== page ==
Please ensure Javascript is enabled for purposes of website accessibility Two Freight Taxes Come Under Fire from the OOIDA

Two Freight Taxes Come Under Fire from the OOIDA

By September 10, 2020Factoring, Trucking Information

From consumers to businesses to lawmakers, the one consensus is that the US economy moved with the trucking industry. Yet despite PPP loans, relief packages, and stimulus incentives, a good portion of the revenue generated by the trucking industry goes right back to the government in the form of taxes. The Owner-Operator Independent Drivers Association (OOIDA) has identified two specific taxes that have been burdening the trucking industry for years. Now, the OOIDA is pressuring Congress to alleviate those taxes in some way to provide the trucking industry with the injection of relief it needs to kick things into high gear.

Federal Excise Taxes and the Trucking Industry

Federal Excise Taxes are nothing new, but by percentage, the one levied on the trucking industry is the highest. The Federal Excise Tax on the trucking industry – in the simplest terms – forces fleets and owner-operators to pay fees on new equipment. On average, each new Class-8 vehicle has excise taxes amounting to $20K. For fleets of any size, new purchases take a lot of extra capital. However, for the past 18 months, fewer new vehicles have been purchased, and that trend will likely continue as trucking companies try to retain as much revenue as possible during the pandemic. Recently, the ATA reported that more fleets would consider purchasing new vehicles if the Federal Excise Tax were to be reduced or suspended, which is why the OOIDA is pushing Congress on this matter.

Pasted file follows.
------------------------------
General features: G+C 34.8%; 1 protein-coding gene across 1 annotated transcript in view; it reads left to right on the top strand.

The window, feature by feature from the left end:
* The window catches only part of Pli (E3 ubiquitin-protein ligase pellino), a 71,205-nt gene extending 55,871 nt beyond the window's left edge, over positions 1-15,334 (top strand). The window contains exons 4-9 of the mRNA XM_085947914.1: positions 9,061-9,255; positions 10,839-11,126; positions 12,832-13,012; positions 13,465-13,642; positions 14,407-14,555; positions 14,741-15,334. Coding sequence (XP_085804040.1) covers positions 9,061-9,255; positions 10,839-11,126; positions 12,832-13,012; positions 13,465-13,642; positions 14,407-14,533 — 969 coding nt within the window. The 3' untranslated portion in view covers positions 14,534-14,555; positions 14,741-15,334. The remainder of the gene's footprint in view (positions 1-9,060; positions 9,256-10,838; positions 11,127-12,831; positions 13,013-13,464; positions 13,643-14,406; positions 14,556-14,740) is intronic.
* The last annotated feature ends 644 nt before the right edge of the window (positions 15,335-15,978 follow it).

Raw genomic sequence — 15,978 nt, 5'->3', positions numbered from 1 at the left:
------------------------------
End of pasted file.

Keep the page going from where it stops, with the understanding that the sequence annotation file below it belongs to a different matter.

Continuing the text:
Taxes on Heavy Vehicle Use

The Heavy Vehicle Use tax is under scrutiny by the OOIDA because of the financial duress it places on the trucking industry. In addition to tolls, quarterly IRS obligations, and the excise tax mentioned above, owner-operators and fleets must pay over $500 every year for each vehicle in operation. This is a flat vehicle usage tax, so smaller fleets are hit harder, but large fleets pay that tax. The OOIDA wants to suspend or eliminate the Heavy Vehicle Use tax to help trucking companies retain revenue so they can improve operations and help jumpstart the economy.

As with all legislation, action on federal tax laws will take time, and since this year is more chaotic than others, nothing may happen until 2021. If you are an owner-operator or a fleet owner, and you need to boost your cash flow, contact the experts at Single Point Capital. Our team will convert your outstanding receivables to cash within a single day, so you can carry on your operations and remain successful for the long haul.

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